He reconfirmed that the new capabilities, which will allow merchants to carry out a number of Marketplace-specific tasks from within the viewer (create new listings with stock, Associate inventory to an existing listing, remove items from a listing, unlist goods entirely) will commence testing on Aditi in November, together with a new project viewer. This testing is liable to run well into the first quarter of 2015, and will involve both Marketplace merchants and TPV developers.

Various additional safeguards are being built into the updated delivery mechanism, both within the Marketplace web interface (which is the responsibility of one of the Lab’s web developers) and the back-end of things. For example, if someone leaves an item in their shopping cart and either the price for the item changes or it is unlisted in the intervening period prior to them continuing to the checkout, they will receive a notification of the change when they do so.

Baker himself is working to eliminate issues with No Copy items, such as preventing a race condition in which a region restart can be exploited to obtain more than one version of a No Copy item. He also indicated that when a No copy item runs out of stock, the listing for it will no longer be delivered to users’ browsers by the Marketplace (presumably until the merchant “restocks” the item) and the listing may even be deactivated.

He also provided more information on the ability to link more than one items to a Marketplace listing, stating:

For merchants, you will be able to choose which “version” is listed so you can have a special holiday-skinned object, and then simply right-click, say “use this version” and then it will start selling the new holiday version of your object!  When you’re done selling the holiday themed object, just switch back to the original version.

However, a problem here is that some people tend to let items accumulate in their Marketplace shopping cart for a period of time – perhaps a week or so – before proceeding to the checkout. It is therefore possible that if they add a “special” version of an item to their cart and leave it there for a while, the merchant may subsequently swap the listing back to deliver the “normal” version of the item – which the buyer will receive when then do eventually proceed to checkout and pay for the items in their shopping cart, leading to complaints and upset. This is something the Lab hadn’t actively considered, so Baker has taken the issue back to the office where it will be given further thought.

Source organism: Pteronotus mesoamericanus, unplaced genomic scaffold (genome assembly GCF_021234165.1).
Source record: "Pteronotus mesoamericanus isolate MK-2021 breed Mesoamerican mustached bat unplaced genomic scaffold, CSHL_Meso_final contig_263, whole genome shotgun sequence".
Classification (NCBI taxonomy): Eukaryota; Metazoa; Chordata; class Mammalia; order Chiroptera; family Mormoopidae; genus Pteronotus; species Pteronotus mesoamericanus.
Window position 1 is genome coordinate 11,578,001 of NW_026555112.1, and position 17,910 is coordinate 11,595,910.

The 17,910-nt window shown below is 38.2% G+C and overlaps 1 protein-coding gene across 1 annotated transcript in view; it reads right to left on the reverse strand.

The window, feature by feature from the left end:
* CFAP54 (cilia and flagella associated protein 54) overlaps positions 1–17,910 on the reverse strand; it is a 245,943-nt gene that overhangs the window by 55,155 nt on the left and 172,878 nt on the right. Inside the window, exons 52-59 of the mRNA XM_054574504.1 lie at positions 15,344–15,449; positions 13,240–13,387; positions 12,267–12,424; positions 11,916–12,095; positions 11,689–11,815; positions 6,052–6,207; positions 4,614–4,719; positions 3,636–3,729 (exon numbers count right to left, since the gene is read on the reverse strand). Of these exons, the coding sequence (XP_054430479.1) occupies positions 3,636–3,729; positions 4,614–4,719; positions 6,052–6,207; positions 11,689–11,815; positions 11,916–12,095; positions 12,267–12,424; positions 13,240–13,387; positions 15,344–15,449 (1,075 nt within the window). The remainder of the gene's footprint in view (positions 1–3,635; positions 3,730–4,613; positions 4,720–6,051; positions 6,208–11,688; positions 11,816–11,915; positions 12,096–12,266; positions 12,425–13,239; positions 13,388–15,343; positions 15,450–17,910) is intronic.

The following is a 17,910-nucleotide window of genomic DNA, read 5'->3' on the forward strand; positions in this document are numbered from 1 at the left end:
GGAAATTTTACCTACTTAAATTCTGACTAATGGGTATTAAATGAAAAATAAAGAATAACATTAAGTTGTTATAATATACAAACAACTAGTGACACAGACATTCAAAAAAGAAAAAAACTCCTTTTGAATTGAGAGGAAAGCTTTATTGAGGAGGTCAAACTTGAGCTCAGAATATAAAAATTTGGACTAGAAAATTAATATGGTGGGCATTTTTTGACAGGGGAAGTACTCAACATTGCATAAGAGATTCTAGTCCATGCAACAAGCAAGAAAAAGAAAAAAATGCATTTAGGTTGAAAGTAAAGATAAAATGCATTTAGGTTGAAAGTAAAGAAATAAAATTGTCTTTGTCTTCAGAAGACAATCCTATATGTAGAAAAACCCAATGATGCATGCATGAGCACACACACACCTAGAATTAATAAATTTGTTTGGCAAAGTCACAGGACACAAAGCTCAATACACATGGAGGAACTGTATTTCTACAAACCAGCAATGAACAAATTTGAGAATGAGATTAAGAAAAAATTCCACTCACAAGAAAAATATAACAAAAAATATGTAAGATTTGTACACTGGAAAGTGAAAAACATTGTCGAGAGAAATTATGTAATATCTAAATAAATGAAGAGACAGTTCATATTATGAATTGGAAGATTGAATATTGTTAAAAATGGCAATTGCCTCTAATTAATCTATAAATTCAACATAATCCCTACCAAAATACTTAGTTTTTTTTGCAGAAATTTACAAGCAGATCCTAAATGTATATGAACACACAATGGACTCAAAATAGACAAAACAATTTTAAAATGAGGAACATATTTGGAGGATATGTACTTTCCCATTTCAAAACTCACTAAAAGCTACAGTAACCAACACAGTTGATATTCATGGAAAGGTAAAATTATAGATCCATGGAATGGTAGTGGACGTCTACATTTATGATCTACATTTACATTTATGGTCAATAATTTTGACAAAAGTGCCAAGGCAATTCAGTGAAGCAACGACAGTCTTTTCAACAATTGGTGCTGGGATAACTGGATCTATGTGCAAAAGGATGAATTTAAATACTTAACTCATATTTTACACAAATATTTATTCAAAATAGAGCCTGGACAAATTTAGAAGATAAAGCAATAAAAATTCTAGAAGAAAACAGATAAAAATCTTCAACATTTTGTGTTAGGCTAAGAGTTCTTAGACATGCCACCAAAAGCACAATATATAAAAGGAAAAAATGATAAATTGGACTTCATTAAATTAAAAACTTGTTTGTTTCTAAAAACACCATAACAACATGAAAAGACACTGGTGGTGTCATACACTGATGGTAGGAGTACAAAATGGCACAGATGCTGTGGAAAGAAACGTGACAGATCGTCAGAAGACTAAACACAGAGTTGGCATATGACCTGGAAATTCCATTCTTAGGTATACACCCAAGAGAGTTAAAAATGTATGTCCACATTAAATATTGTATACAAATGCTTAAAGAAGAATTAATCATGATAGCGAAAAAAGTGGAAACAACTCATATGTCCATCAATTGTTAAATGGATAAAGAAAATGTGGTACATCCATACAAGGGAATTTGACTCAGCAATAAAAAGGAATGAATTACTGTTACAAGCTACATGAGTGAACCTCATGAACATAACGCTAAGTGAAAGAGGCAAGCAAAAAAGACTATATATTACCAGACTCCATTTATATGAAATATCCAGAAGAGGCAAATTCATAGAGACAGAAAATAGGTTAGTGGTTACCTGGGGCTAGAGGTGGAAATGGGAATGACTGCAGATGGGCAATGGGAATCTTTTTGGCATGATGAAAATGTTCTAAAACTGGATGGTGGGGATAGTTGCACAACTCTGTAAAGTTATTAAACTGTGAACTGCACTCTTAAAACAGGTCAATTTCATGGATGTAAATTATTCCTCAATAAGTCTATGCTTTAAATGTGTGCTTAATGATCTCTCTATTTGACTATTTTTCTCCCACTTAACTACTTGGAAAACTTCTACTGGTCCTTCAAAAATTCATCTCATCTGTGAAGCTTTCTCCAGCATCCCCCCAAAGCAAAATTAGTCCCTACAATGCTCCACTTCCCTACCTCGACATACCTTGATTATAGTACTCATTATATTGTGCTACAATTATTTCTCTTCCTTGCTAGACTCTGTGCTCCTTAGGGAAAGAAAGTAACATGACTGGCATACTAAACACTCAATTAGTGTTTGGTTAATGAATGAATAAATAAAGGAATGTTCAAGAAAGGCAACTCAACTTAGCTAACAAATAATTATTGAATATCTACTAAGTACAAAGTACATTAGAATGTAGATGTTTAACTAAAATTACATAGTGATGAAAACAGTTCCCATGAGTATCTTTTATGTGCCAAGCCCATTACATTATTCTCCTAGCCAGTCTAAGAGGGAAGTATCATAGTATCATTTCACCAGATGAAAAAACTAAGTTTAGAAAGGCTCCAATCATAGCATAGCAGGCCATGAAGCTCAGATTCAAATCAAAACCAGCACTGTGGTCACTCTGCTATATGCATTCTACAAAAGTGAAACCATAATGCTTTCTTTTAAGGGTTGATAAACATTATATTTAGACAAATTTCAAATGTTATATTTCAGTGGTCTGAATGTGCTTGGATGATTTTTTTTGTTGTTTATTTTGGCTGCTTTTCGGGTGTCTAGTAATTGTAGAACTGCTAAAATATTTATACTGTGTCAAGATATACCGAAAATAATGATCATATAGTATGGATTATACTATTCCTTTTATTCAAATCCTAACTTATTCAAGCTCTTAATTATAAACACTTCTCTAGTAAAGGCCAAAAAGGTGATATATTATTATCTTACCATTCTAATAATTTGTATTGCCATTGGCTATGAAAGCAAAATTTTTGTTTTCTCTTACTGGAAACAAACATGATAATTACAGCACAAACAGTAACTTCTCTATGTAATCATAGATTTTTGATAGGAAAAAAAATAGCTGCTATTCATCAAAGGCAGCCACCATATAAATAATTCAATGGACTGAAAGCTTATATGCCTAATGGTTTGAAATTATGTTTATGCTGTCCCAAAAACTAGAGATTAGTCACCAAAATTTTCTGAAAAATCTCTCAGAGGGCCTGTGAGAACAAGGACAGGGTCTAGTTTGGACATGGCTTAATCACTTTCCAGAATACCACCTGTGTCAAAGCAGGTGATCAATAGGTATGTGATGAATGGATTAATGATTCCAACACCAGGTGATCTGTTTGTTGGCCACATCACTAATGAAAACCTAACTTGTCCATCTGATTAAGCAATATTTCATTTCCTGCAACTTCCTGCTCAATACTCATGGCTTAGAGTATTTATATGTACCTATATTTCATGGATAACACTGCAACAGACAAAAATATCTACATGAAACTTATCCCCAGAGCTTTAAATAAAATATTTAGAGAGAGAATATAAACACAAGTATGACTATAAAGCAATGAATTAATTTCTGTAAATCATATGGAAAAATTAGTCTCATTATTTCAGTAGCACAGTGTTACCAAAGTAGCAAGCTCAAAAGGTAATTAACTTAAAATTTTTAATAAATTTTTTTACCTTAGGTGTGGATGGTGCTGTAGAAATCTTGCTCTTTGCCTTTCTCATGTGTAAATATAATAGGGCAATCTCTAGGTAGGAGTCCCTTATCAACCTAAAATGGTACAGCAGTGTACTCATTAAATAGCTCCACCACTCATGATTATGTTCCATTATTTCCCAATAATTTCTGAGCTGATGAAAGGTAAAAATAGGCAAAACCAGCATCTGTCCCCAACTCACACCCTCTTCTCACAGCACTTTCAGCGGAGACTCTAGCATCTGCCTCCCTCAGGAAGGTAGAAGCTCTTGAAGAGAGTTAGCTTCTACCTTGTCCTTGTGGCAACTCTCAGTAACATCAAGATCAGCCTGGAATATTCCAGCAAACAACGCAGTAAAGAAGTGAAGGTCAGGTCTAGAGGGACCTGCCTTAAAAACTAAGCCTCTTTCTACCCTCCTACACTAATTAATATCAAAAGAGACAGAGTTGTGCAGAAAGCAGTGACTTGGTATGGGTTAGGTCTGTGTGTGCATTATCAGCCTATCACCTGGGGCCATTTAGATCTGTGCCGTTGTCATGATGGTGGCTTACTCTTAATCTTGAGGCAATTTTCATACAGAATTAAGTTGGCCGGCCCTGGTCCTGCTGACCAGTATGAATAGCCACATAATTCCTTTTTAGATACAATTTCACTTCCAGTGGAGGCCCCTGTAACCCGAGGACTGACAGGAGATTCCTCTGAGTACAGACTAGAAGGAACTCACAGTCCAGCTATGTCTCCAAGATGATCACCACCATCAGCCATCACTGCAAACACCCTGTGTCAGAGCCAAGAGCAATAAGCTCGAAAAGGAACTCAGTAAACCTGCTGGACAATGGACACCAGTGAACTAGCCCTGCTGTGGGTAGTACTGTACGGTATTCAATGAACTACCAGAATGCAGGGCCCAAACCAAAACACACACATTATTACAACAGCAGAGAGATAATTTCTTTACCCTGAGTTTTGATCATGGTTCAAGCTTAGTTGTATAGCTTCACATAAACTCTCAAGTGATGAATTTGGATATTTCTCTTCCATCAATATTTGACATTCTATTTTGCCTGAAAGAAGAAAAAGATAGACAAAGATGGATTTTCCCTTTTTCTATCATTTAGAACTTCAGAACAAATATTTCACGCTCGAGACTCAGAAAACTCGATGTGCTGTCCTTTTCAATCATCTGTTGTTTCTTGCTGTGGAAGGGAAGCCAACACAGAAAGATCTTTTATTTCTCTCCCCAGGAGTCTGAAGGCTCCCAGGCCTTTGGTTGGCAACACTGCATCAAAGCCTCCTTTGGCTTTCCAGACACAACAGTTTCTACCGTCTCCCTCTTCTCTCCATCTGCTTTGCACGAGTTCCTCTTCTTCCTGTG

The discussion of the new Marketplace capabilities lead to a number of suggestions being put forward, some of which may be on their way to being filed as JIRA feature requests:

  • The ability to mark stores as favourites in the Marketplace
  • The ability to obtain a demo version of an item directly from the item’s listing page
  • The ability to associate different coloured versions of the same product in a single listing
  • The ability to view an item’s contents like the contents of in-world objects can be inspected.

A request was also made for some kind of in-world meeting to discuss the Marketplace. This is not the first time such a request has been made. However, the last time the Commerce Team directly responded to such requests, it was with a refusal to hold in-world meetings. However, there was a lot going on with the Marketplace at that time, which was causing a lot of angst; it’s fair to say a lot has changed since then. Certainly, with an extended period of testing for the new viewer-driven capabilities about to commence, which will involve both merchants and TPV developers, it would seem that putting a mechanism in place by which the Lab, merchants and developers can discuss things would benefit the project tremendously.